Shocking Training Methods In Malaysian Silat

Discussion in 'Silat' started by Viking, Jun 21, 2006.

  1. Orang Jawa

    Orang Jawa The Padi Tribe-Guardian

    Salam hormat, Kakang Mas Tristan,
    Sorry for confusing you when I say my teacher is Roman Catholic but learning silat has brought me closer to Islam. That is the truth. My gerak badan is taught as an ilmu gerak badan. Religion and spirituality is up to the student, our teacher teaches silat, gerak badan.

    Hormat kembali Mas Bram :)
    I think we are at the same pace then :) This is exactly what I'm trying to say.
    I applauded your teacher for doing that. That's what I'm believe and that's the different between the teacher forcing students to learn Islam, spirituality and Ilmu gerak badan.

    However in my experience of doing this gerak badan and olah nafas I found that I became brought closer and closer to Islam particularly
    in the gerak-badan parts of Islam: shalat (fardu and sunnah) which suddenly began to open oceans of meaning for me. Meanings which I had no experience of prior to intensively practising the gerak badan taught to me. In daily life silat makes it easy to smile and make other people happy because I feel confident and happy in my body.

    I agree again, that's two on the row here :)
    The way of Silat is spiritual. Spirituality can enhance your religous believe. But spirituality is not a specific religion. I think if we should separate our religious believe while practice, so we are not offending others who happen to be a non muslim students.

    Mas Tristan, you remember surviving an ambush alone and you say it is luck? Well I would say that you have prayers and tenaga dalam that protect you. The proof? You survived an ambush when all your comrades perished!

    Yes or No, it depends...
    In general scheeme of things, I was a lucky *******!
    Spiritualy, my Higher Power is not ready to meet me. Or he was protecting me.
    Religously: Its not my time, God have given me another a chance to ammend my self, or God must have a reason to keep me alive.
    The truth was, I do not remember if I was praying nor thinking about God during that faithfull day.
    Thanks Bram,
    Last edited: Jul 26, 2006
  2. Wali

    Wali Valued Member

    Astan Sunan Kalijaga was indeed a high level silat master....
  3. Narrue

    Narrue Valued Member

    I guess I must have picked it up from you then :) and I have no problem in accepting it, in those times it was common to study alchemy even in the west it was popular. Sir Isaac Newton is well known as a Scientist but few know that he spent more time studying alchemy then what we now call Science.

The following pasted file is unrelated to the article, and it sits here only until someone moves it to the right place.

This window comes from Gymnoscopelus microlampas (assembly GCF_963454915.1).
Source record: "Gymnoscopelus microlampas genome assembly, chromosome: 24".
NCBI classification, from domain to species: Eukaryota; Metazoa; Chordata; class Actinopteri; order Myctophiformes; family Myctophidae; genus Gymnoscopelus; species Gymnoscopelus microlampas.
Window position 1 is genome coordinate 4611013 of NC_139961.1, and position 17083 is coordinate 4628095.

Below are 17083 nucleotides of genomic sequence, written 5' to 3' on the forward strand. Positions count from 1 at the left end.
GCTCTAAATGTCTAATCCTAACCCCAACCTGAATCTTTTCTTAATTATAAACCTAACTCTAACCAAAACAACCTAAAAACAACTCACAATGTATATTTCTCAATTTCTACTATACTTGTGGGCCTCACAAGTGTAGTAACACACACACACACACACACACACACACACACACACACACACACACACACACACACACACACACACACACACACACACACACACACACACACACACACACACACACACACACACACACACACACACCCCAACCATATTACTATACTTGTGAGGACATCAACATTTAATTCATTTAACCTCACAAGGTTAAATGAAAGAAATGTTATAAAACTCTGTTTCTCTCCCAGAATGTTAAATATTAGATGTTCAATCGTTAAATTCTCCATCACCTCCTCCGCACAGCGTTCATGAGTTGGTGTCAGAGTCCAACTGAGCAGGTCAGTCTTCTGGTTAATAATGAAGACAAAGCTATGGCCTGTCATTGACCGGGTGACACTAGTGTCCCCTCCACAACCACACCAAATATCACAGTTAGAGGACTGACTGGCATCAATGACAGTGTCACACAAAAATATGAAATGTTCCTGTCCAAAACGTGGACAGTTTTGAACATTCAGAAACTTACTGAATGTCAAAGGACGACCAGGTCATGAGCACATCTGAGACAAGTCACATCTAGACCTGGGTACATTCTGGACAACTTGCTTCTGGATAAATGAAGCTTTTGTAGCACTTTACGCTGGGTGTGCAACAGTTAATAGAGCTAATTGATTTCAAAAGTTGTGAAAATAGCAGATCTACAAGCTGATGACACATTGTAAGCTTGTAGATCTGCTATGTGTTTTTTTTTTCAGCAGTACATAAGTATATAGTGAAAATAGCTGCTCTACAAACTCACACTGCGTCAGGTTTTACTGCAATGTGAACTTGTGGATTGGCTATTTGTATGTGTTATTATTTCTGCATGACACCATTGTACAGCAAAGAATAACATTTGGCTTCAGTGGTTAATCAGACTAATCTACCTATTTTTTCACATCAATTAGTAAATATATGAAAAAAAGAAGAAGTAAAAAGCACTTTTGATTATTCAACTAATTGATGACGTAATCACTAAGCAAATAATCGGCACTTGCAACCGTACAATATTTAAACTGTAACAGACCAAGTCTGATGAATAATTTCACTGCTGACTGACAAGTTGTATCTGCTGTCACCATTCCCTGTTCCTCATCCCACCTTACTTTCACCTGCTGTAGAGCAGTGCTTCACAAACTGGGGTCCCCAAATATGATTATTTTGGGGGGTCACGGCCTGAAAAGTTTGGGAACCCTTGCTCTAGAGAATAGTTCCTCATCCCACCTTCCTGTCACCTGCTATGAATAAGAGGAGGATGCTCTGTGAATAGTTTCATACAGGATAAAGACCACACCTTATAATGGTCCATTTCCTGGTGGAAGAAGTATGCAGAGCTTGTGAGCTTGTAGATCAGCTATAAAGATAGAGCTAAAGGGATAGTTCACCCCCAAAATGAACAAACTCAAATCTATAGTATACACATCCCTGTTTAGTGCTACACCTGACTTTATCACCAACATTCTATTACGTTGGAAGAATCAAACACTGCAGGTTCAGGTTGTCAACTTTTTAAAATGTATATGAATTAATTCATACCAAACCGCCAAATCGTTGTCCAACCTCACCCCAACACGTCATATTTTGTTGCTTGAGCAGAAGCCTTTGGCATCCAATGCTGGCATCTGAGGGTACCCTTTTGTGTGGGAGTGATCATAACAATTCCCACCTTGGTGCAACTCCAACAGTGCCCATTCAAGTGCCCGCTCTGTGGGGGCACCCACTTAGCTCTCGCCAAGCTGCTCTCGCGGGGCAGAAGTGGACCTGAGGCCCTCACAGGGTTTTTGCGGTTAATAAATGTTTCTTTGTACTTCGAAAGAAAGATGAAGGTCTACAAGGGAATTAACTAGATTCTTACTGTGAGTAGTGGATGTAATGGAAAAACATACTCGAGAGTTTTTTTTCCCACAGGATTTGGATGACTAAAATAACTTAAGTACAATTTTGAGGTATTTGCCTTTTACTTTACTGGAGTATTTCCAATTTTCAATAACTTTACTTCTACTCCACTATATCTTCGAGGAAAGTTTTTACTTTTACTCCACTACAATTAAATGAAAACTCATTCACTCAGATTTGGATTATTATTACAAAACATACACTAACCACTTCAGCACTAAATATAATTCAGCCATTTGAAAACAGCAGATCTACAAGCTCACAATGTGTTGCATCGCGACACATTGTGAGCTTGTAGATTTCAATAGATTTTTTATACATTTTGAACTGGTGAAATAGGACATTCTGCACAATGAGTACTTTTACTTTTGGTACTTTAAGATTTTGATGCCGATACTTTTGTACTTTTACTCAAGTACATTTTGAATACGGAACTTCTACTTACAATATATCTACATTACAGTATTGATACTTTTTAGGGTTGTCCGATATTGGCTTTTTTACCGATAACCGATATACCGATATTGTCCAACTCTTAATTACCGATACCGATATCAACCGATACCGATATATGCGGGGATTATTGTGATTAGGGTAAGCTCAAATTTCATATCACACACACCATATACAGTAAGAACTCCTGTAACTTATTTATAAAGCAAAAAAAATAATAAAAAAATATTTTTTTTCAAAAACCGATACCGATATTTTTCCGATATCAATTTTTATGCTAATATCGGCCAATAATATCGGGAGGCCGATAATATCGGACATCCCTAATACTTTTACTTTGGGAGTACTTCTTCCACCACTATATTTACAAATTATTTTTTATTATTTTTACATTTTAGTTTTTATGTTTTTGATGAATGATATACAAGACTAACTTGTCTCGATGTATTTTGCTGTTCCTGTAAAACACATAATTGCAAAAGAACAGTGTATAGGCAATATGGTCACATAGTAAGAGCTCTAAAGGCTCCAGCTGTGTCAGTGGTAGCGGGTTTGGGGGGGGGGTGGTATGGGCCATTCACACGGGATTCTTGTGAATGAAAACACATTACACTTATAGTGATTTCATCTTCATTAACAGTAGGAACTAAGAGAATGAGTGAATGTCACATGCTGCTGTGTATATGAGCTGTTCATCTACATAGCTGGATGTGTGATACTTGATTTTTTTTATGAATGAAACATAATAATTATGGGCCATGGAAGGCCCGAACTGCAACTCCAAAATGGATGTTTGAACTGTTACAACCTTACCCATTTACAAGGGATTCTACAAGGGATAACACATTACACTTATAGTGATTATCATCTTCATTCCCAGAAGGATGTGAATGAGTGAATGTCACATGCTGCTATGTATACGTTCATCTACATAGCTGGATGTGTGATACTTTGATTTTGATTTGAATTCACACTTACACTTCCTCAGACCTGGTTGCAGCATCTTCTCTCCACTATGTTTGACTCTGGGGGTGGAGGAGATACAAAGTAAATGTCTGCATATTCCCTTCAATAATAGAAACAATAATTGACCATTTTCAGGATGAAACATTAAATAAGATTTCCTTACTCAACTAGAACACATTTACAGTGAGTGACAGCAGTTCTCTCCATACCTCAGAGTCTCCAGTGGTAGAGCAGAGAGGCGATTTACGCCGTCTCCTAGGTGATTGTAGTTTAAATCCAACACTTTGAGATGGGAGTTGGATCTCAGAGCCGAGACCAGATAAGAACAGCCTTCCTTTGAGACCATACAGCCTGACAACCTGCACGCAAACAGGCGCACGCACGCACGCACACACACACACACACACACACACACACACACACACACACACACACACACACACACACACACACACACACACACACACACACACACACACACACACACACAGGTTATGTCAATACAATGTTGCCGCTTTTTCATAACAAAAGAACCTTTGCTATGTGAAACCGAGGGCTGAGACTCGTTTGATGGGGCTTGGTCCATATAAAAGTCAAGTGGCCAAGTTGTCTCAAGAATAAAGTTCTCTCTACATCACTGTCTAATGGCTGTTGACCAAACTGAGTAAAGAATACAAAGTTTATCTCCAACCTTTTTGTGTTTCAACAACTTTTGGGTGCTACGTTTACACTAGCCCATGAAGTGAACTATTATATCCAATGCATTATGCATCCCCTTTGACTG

4. Narrue

    Narrue Valued Member

    I couldn’t find any information confirming that Sunan Kalijaga was a Silat practitioner but its interesting that he was of royal Indian Majapahit lineage and that the spiritual teachings given to him were of Indian origin.

    “According to legend Sunan Kalijaga was the offspring of royalty from Indic Majapahit……..His conversion by Sunan Bonan, involved spiritual asceticism of an Indic sort and thus suggested completion rather than denial of the qualities of spirituality prioritized already in earlier Indic Java.” The Inner Islamization of Java by Paul Stange
  5. Kiai Carita

    Kiai Carita Banned Banned

    Sunan Kalijaga

    Salam hormat everyone,

    Wali, I think you are refering to a perguruan called Asta Sunan Kalijaga and Asta is high Sundanese / Jawanese for hand. So the school where Steve studied under pak Makmur (?) is meant to have lineage to Sunan Kalijaga.

    Sunan Kalijaga in his youth was Raden Mas Said, a Prince from the port-kingdom of Tuban which was part of Majapahit. In his youth he was like Robin Hood, robbing the rich to give to the poor. One day he attempted to rob Sunan Bonang who was walking in the jungle path with a bejeweled walking stick. RM Said wanted the gold on the stick but instead, Sunan Bonang offered him the power to transform a whole aren (arena pinnata -sugar palm) tree into gold. RM Said asked to become a student and Sunan Bonang told him to sit and wait, by a river (kali).

    Over the years moss grew over RM Said and people began to call him Kalijaga (kali - river, jaga - guard) ... Years later Sunan Bonang remembered him and came to check him out. Bonang gave RM Said a Qur'an and asked him to read it. However RM Said could not read Arabic. Instead he used his powers to make Sunan Bonang's Qur'an read loudly itself (those days there were no audio books yet) . Bonang then said that Kalijaga had surpassed his ilmu. Sunan Kalijaga went on to be the most beloved Wali in Jawa.

    Although he was undoubtedly a martial artist he is more remembered by his poems and songs which are still sung to this day. He also designed several dhapur of keris, like the 13 luk Sengkelat. He made wayang kulit suitable for large audiences and also designed the pendopo as the front of the Jawa home.

    Kalijaga's times were interesting times in Jawa. Admiral Cheng Ho's armada was sailing the globe with a Jawa jurnalist and Chinese traders built a town called Lao Sam (Lasem) near Tuban. This was a time when Chinese influence was warmly welcomed and eagerly sought for in Jawa. The king in Islamic kingdom Demak, Raden Patah was of Chinese descent and his name when young was Jin Bun. Sunan Bon Ang was Chinese as well, as were probably many other Wali.

    These were the times when people in Jawa began to look to the Islamic world rather than the Hindu world. It might be from these timies that you get Persian wrestling and stuff like it brought into silat. Just my imaginings.

    Warm salaams to all,
  6. Jawara

    Jawara New Member

    Salaam Hormat,

    Pak Kiai Carita, could you please tell us more about Haji Mangipin? Also Mas Tristan please tell us something about your Cimande training if you will.

    Terima Kasih,
  7. Orang Jawa

    Orang Jawa The Padi Tribe-Guardian

    Salam Jawara,